Saturday, 7 February 2009

To cut a long camino short - story 1 - the language barrier

The language barrier

I put a lot of time and effort into planning my first Camino. I intended to follow the Via de la Plata from Seville to Santiago de Compostela and I intended to do at least half in January. It was a deliberate choice. I knew I wouldn’t meet many, if any, other pilgrims and I wanted to experience the long hours of solitary walking. I also knew that I would need to speak enough Spanish to make myself understood on a day to day basis and also enough to deal with any emergencies. I had been taking Spanish lessons for some time and I increased these in the months leading up to the first steps being taken on the Camino.

My Spanish teacher was a young Spaniard from Galicia who took my plans very seriously indeed although I suspect he thought the concept of a 1000 kms pilgrimage by foot a little more than eccentric. Locissimo was a word I learned early in the process. As the departure date got closer he prepared various scenarios that I had to deal with: asking complicated directions including yellow arrows and trees and boulders; finding an albergue then if it was full, a hostal, and if that didn’t exist, a hotel; calling 112 in an emergency and so on. I swung from elation to depression as one minute I was trying to secure a bed in a very nice hostal and the next I was phoning emergency services to tell them I had a broken arm/chest pain/ fever etc.

Knowing that the days are short in January I was worried that one day I might get lost in the darkness and I asked him to rehearse with me what I should say if I saw a light in the window of a little finca and knocked on the door to ask for help. He shrieked with laughter. “This is rural Spain“ he said. “They will shout, “who is there?” in a dialect you won’t understand and when they hear your accent they will assume the worst. The wife will order the husband not to open the door and the husband will fetch his gun – you have to realise that they will not understand you and you will not understand them.” With that he launched into a high pitched, singsong and totally unintelligible take off of the accent of a rural farm worker.

Now, I had been taking lessons for some time. My teacher and I were having long conversations. My friends in Spain were impressed each time I visited at the progress I was making and so even with this advice I was pretty confident I could get by in most situations. This of course in complete denial of the reality that as a Scotsman living in London I frequently speak with an accent that people don’t understand even with both of us ostensibly speaking in English.

And so it was in my “fluent” Spanish I wished happy New Year, good luck and goodbye to my friends when I set off on 2 January. I had walked a couple of the first stages earlier and so I started in Guillena a small town outside Seville surrounded by farm land. 100 yards into the Camino I heard a voice behind me. I hadn’t a clue what he had said and I turned to encounter a wee old man, his deep brown face wrinkled with age and the sun, with the sweetest one tooth smile carrying a small basket of apples. “Hola” I said. He appeared to ignore this and simply said again what I assume he had said previously. Only this time I thought I detected the word “camino” in the rapid stream of noises he directed at me. I said “Si” and I was relieved when he patted my shoulder approvingly. Encouraged by this exchange he then let forth another burst and I knew in an instant I was in difficulty. He fixed me in his gaze and this time I ventured a much more tentative “Si”. He was by now clearly assessing my sanity so I even more tentatively changed the “Si” to a “no?” He nodded approvingly at the latter. To this day I have no clue what he was saying. He then launched forth on a speech. It could have been about anything from the instability of the Spanish economy to the price of fish. As we walked along the street he dispensed apples to other old men sitting on benches, to a passing child and he never stopped talking to me – at least I assume he was talking to me.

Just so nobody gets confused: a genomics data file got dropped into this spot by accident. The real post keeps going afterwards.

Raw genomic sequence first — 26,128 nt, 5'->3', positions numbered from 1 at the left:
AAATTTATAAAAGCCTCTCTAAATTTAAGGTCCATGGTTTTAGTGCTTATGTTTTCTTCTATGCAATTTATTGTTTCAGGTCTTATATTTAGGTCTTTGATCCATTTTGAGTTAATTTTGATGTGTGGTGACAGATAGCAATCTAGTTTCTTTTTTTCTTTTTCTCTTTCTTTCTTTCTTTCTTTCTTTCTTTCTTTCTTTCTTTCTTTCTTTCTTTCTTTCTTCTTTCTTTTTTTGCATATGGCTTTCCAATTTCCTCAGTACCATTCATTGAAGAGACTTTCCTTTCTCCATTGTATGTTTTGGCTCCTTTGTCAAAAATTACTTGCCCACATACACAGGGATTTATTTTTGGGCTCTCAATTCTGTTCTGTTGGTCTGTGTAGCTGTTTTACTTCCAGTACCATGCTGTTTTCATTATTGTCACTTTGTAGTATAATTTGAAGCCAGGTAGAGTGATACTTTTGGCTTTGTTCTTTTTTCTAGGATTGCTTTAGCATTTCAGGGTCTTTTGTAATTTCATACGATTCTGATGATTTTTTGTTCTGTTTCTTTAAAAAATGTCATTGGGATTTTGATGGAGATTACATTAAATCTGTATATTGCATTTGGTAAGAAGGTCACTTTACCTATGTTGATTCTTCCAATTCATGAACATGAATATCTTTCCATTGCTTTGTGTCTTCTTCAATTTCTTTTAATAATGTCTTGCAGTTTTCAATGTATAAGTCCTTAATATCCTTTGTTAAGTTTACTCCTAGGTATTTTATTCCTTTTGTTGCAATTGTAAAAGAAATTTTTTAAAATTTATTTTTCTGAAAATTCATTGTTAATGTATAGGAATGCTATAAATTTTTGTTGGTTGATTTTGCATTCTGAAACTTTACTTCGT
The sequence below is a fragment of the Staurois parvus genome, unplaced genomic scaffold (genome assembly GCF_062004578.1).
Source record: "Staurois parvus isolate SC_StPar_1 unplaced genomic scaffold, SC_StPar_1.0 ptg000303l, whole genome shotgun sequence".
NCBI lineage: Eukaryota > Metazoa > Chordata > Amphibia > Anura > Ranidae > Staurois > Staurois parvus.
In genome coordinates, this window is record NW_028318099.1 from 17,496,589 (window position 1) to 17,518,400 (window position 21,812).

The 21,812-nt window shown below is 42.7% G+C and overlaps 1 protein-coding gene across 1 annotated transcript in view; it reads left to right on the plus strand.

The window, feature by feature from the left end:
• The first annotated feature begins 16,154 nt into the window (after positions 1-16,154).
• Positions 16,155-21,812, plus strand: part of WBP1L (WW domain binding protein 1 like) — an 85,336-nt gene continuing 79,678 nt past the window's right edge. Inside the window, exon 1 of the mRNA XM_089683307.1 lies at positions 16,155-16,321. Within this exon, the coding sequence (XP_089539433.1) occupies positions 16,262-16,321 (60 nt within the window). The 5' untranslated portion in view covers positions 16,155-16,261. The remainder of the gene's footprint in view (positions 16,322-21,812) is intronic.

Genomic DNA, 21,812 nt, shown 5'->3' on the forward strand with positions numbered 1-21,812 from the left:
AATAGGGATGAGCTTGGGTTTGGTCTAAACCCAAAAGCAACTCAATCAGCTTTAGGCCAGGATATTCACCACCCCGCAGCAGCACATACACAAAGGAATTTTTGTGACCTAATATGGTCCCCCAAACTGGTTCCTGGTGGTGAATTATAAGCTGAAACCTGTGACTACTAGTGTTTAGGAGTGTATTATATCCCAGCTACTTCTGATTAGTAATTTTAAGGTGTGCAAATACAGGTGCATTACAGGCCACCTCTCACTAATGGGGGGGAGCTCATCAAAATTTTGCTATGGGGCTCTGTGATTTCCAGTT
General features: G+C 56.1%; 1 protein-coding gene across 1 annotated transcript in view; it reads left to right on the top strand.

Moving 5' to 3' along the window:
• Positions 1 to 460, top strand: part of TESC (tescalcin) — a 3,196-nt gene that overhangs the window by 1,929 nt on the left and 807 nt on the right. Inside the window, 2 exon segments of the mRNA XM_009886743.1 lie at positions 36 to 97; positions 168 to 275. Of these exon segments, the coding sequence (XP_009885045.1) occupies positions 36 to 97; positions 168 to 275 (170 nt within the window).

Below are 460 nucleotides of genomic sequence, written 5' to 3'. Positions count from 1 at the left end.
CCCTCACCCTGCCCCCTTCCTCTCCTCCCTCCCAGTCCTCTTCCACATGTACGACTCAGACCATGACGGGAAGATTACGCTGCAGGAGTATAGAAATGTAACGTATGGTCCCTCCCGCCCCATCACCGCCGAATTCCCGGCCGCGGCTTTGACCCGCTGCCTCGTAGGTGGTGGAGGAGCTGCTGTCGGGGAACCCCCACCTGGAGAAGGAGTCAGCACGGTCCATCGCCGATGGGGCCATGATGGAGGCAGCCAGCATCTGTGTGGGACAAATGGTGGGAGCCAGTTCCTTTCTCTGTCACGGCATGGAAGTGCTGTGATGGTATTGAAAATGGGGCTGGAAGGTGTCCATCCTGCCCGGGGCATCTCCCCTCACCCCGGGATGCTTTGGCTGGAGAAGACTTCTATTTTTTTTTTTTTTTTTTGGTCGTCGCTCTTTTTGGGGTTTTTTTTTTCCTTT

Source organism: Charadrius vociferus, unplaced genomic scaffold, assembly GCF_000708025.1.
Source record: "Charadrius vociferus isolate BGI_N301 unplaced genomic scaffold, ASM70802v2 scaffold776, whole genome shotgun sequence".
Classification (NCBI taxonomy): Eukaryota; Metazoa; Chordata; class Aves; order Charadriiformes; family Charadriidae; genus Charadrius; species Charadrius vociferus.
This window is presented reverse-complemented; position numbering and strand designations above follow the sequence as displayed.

And then he pointed. There it was. The first yellow arrow leaving the village. That wee man became the first of many strangers along the way who pointed me to where the arrows are. Sometimes I understood them, sometimes not – often they didn’t fully understand me. But they welcomed my efforts to communicate with them and responded with warmth and generosity. Many things transcend spoken words – smiles, gestures, kindness. The Spanish are diffident and shy but make the first move to say Hello and their faces light up.

I followed the arrow and as I turned back he was giving another apple to another old man and he lifted his hand high in an encouraging goodbye. I had begun.

1 comment:

  1. We found a similar reception in France, as we walked the Arles route. Our French is pathetic, our comprehension of spoken French almost zero, but our attempts to communicate were always met with sympathy and encouragement, and for the most part, success. (We are now taking conversational French from a native speaking French instructor who insists on our getting it right, so next trip, maybe we can talk to small children)